Lights, camera, adverts? Pearl & Dean boss Kathryn Jacob on the Golden Age of cinema advertising

Elliott Haworth
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It has been estimated that the average Londoner sees some 4,000 adverts per day, which, at first, seems an inordinate figure.

But when one considers the hundreds of ads plastered on tube escalators, or the incessant deluge of digital advertising we each inhale, the statistic feels less remarkable.

Both the digital and urban environments are a blur of brand messaging. Whether or not the various touchpoints culminate in anything useful is, of course, debatable. But one medium that has proved its worth since time immemorial is the big screen. Cinema ads are eight times more effective at making brands stand out than TV, according to Hall & Partners’ research. But why?

“Quite simply,” says Kathryn Jacob, chief executive at Pearl & Dean, “it’s about the fact that we have a shorter ad reel and it’s on a really big screen. As a brand, what do you want: people paying rapt attention to your ad, or do you want to be part of the general noise that they see in a day?”

Anyone who has been to the cinema in the last 70 years or so will be familiar with Pearl & Dean – it flashes up at the start of 18 per cent of films screened in UK cinemas, and 100 per cent in Ireland.

It’s arguably the UK’s best-known cinema advertising contractor, and one, to its credit, that punches above its weight – its revenue share is around 23 per cent of the £252m market.

Out of all of the legacy formats – print, radio, and, arguably, television – cinema is going gangbusters, outpacing the lot in growth terms. And the proof is in the err, popcorn. According to the Advertising Association/ WARC’s adspend forecast, cinema advertising is estimated to have grown 9.6 per cent last year, continuing with a further 6.3 per cent in 2018.

Jacob puts this unfaltering expansion down to a combination of factors, primarily that more of us are going to the cinema – 78 per cent of the UK population, according to one estimate.

“The thing about cinema is that we don’t have huge numbers, but we have a massive amount of resonance. When is the last time someone said ‘ooh there was a really interesting banner pop up’? No one does.”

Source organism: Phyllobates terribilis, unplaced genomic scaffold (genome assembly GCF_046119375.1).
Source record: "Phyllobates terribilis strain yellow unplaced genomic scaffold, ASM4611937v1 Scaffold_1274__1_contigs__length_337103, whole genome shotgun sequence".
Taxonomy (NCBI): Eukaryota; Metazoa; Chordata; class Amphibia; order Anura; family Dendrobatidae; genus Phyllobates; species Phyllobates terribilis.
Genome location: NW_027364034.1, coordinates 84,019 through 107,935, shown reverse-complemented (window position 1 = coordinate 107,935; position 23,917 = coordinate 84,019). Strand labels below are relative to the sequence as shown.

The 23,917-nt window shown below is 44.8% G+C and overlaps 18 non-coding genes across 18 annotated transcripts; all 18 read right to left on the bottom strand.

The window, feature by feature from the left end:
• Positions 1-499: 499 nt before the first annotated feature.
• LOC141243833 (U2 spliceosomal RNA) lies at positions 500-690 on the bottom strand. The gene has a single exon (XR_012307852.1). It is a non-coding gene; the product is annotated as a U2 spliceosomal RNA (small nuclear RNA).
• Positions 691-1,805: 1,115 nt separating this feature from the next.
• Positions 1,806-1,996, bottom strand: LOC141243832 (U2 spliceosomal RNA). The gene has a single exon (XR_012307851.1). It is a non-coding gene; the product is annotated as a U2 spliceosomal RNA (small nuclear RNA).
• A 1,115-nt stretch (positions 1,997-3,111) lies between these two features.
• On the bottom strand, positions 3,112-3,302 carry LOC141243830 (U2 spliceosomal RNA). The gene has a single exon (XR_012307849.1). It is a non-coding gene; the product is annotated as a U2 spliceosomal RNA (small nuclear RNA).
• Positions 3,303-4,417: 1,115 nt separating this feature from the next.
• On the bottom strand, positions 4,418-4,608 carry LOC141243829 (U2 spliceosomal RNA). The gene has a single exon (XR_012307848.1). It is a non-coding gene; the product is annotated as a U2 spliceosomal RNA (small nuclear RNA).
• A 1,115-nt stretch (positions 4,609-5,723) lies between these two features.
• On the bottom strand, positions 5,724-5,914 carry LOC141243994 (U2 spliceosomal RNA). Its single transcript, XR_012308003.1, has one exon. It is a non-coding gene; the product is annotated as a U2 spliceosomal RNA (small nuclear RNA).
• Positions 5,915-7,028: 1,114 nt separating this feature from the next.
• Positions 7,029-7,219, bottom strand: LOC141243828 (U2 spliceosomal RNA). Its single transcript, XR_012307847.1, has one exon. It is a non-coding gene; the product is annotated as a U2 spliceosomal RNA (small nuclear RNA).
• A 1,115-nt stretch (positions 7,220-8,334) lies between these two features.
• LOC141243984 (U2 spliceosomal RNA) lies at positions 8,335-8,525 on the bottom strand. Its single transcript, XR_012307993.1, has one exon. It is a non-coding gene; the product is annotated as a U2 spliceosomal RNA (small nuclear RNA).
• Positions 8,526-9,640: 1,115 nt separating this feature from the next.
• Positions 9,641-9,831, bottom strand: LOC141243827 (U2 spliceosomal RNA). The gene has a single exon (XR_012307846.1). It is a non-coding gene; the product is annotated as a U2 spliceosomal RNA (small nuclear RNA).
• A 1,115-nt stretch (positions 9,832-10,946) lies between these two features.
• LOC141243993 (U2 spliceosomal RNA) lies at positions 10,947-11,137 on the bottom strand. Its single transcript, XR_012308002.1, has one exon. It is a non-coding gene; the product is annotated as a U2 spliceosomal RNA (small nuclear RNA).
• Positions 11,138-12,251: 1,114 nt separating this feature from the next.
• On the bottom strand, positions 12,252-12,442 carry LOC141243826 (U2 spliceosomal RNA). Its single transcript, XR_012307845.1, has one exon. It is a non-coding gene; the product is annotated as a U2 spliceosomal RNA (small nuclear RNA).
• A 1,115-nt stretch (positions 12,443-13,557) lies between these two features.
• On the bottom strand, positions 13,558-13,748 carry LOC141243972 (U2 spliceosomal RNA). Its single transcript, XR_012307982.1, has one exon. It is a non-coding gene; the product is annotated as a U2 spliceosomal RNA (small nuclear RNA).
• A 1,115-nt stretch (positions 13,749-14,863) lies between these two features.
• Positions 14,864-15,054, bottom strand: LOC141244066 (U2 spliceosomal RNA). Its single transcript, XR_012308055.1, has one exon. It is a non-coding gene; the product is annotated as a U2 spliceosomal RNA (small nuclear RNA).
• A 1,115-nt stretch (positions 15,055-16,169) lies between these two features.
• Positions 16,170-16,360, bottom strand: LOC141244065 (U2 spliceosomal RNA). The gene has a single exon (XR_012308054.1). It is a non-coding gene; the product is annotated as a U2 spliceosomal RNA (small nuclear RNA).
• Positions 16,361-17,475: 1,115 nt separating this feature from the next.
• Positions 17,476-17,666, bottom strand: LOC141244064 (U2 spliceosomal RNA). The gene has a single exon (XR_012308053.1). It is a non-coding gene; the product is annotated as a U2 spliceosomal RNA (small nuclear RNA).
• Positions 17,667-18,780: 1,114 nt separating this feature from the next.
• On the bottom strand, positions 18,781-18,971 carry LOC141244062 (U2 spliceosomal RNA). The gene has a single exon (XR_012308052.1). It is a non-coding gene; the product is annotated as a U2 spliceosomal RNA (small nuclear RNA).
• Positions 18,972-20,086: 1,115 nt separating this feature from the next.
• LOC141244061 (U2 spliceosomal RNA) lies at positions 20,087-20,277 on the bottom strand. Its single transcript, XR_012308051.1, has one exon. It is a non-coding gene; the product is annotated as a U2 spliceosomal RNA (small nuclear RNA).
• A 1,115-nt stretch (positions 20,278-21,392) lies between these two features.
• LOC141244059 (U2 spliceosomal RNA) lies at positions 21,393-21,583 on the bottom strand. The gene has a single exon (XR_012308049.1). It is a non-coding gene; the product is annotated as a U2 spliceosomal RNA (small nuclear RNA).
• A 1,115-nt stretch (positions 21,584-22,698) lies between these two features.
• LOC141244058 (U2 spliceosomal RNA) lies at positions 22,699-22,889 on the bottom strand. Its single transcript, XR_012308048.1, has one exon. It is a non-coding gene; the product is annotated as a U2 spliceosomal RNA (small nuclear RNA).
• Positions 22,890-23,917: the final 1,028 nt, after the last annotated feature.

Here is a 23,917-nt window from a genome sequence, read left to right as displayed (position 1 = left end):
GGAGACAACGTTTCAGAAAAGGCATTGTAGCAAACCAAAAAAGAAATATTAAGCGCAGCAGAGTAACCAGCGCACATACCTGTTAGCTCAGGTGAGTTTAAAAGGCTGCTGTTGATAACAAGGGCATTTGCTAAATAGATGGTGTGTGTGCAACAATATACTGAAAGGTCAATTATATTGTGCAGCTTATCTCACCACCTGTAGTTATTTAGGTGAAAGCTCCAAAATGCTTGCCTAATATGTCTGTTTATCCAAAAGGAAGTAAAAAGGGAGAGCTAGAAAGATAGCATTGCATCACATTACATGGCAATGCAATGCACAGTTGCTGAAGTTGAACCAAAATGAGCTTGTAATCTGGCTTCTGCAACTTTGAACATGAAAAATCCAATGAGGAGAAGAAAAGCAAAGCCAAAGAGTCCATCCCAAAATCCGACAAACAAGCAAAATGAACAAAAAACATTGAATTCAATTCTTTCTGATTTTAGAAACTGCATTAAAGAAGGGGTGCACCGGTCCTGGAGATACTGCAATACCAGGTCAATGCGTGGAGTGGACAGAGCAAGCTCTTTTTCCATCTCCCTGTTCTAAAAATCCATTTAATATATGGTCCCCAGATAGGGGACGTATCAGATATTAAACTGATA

And if you thought that validating cinema tardiness with “it’s okay, we’ll only miss the adverts” was normal – or acceptable – behaviour, then think again. Reader, you are a minority. Some 90 per cent of attendees arrive on time, with only three per cent so irked by advertising that they intentionally arrive late, according to one survey.

“I’ve seen people clap cinema ads if they really like it – really, when you think about it, people have paid to see your ad. And creatives love running 90 second ads – they’re all frustrated film directors,” she chuckles.

One driver of this Golden Age of cinema advertising is the nascent economic diversity of cinema experiences – from the splendour of an Everyman, to smaller independents like south east London stalwart (and my personal favourite) PeckhamPlex.

Also on Pearl & Dean’s books are a plethora of Instagrammable events – those in the so-called experience economy (rooftops, drive-thrus, pop-ups, outdoor events), creating bountiful opportunities for advertisers.

A rooftop cinema on the Bussey Building, Peckham (Source: Pearl & Dean)

“In a world where people have peak stuff, many are instead focusing on experiences, saying: ‘shall we just leave the house then? Shall we actually just go and see something, and talk about it?’ And the sector has reacted to that. You can go to the Bussey Building and watch a classic film, have really great food and a cocktail with your mates, and take photos of the sunset.

Planning where and when brands want to advertise across various screens is the biggest part of Pearl & Dean’s business. Understanding the difference between audiences of Fast and Furious and La La Land requires an extensive knowledge of film in itself.

“What we do is we go to clients, we go to a P&G or an M&S and their agencies, and we say: ‘this film is coming out, it’s really great and let’s talk about what you want to do, and what your plans are for the year’. And some brands come to us and say they want to have a slightly deeper experience. So we broker what we call film partnerships – and that can be all different types of form – so it can be product placement, or working with directors in other ways to allign brands.”

Much discourse across paid media revolves around programmatic solutions to traditional formats, but Jacob suggests that, in the world of cinema, it would be paramount to tilting at windmills. “Obviously we’re looking at programmatic, because everybody is. But the interesting thing about our business is that every year you start fresh. We’re working on films that haven’t even starting filming yet – we could tell you now everything that’s going to run from now until the back end of next year.

“It would be hard for an algorithm to plan around that well. It’s something that still requires human sensitivity.”

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